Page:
The MGA With An Attitude

For the original SU fuel pump it is recommended not to put any filter in line before the pump, as any restriction on the inlet side may stop the pump from sucking in fuel. For many aftermarket fuel pumps it is recommended to use a filter before the pump, and many of the aftermarket pumps even have a small filter included in the box. Some even say it will void the warranty if you don't have a filter before the pump.

If you suspect trash in the fuel system, for an expedient fix you can install a clear plastic filter in the hose before the carburetor. This requires cutting the hose, which may not be desirable if you have a braided steel hose covering or if you just bought a new hose with the proper end fittings. If you have an old hose you can cut away the crimp ferrules at the ends of the hose to remove the end fittings with hose barbs, then install new hose with band clamps using the original end fittings. With a clear filter in line you can keep an eye on it. If it gets clogged up in short time you will need to clean the tank.

If you want to avoid a clogged fuel filter, remove it from the car.

MGA did not originally have a fuel filter, and should not need one. There is a screen in the fuel pump inlet, and also screens in the float chamber inlets. These screens should catch any debris large enough to clog a float valve or a main jet. Otherwise SU Carburetors are very tolerant of a substantial amount of dirt in the fuel system. Anything small enough to pass through the screens will also flow right through the carburetor without problem.

If you have enough junk in the fuel tank to clog a screen, then you need to clean the fuel tank. Starting with a clean tank and clean fuel, if you drive the car regularly the fuel flow will constantly cleans the whole fuel system, and you will never have a clogged filter.

If you don't drive the car much, or store the car for several months with half a tank of fuel, then it can eventually get rust in the tank. Either of these habits is a case of bad maintenance ($.02). If you insist on doing this, then a fuel filter may be a temporary alternative to periodically cleaning the tank. Never install a filter between the tank and an SU fuel pump (install it downstream from the pump). Some aftermarket pumps recommend a filter before the pump.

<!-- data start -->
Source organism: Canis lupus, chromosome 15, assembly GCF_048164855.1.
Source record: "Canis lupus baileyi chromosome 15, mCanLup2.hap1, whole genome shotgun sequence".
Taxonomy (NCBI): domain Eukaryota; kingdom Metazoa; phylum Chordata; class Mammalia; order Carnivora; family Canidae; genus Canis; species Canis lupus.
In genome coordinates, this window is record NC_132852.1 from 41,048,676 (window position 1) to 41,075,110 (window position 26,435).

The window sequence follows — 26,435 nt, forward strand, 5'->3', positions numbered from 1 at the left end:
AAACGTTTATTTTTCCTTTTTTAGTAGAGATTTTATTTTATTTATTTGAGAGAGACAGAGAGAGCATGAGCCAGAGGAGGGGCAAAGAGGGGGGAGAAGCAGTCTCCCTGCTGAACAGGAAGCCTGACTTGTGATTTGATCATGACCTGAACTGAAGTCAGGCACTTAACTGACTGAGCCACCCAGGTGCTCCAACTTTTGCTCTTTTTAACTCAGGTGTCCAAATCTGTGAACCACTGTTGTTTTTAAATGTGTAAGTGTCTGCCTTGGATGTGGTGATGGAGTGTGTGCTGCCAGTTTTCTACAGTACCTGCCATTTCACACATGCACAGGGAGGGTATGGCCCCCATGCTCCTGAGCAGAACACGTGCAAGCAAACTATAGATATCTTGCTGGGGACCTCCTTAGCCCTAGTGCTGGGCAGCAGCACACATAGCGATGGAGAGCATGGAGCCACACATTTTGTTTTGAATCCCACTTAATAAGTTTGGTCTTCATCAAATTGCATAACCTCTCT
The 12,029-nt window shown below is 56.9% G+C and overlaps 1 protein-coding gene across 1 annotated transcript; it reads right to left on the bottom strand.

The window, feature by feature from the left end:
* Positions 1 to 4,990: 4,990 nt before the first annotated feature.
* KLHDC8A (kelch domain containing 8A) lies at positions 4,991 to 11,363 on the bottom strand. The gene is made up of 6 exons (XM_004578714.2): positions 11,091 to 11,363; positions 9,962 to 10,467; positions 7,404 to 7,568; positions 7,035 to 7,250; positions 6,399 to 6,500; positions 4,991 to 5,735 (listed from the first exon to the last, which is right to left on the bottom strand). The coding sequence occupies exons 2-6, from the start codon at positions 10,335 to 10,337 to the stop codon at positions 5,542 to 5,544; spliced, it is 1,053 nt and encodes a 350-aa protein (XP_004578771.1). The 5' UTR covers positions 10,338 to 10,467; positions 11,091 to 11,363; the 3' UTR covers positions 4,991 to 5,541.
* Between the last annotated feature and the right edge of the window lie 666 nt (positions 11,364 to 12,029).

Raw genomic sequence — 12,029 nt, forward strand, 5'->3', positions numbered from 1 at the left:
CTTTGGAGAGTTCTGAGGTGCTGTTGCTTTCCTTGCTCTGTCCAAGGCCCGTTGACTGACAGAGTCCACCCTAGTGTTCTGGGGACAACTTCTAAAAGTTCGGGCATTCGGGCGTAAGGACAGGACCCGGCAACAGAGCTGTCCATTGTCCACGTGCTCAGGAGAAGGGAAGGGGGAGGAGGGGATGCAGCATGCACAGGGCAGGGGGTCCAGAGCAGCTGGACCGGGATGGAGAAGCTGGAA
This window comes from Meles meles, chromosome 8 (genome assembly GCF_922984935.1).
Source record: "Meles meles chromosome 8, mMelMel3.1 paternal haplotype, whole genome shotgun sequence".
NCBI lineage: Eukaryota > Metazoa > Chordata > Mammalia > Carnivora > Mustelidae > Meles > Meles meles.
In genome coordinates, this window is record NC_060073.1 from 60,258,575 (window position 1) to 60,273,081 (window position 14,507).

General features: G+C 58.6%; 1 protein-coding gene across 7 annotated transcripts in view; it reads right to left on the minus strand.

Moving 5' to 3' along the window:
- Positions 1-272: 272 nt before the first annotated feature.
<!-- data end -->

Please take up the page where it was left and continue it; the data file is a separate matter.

If you install a filter that will catch debris smaller than the screen openings, then you can throw out the screens downstream from the filter (or leave them in place with no harm). The filter will then catch smaller debris that would otherwise not affect the carburetors. This increases maintenance, requiring more frequent filter service (cleaning or replacement). Larger filter requires less frequent service. It also clogs up more gradually, so when it first gives signs of problems (bad running at high speed) you have more running time at higher speed before it gets much worse (less likely to cause traffic problems, and more likely to get you home).

When your filter clogs up more frequently than you like to service it, then it's time to clean the tank. Certain kinds of debris will clog up the works regardless of filter or no filter. Large enough junk in the tank can clog the entrance to the fuel pickup tube. Never use RTV sealant anywhere in the fuel system, as it can flake off inside to clog things up. Bare cork gaskets should seal the fuel sender unit. Thick paper gasket works for float covers or serviceable filters with no sealant required.

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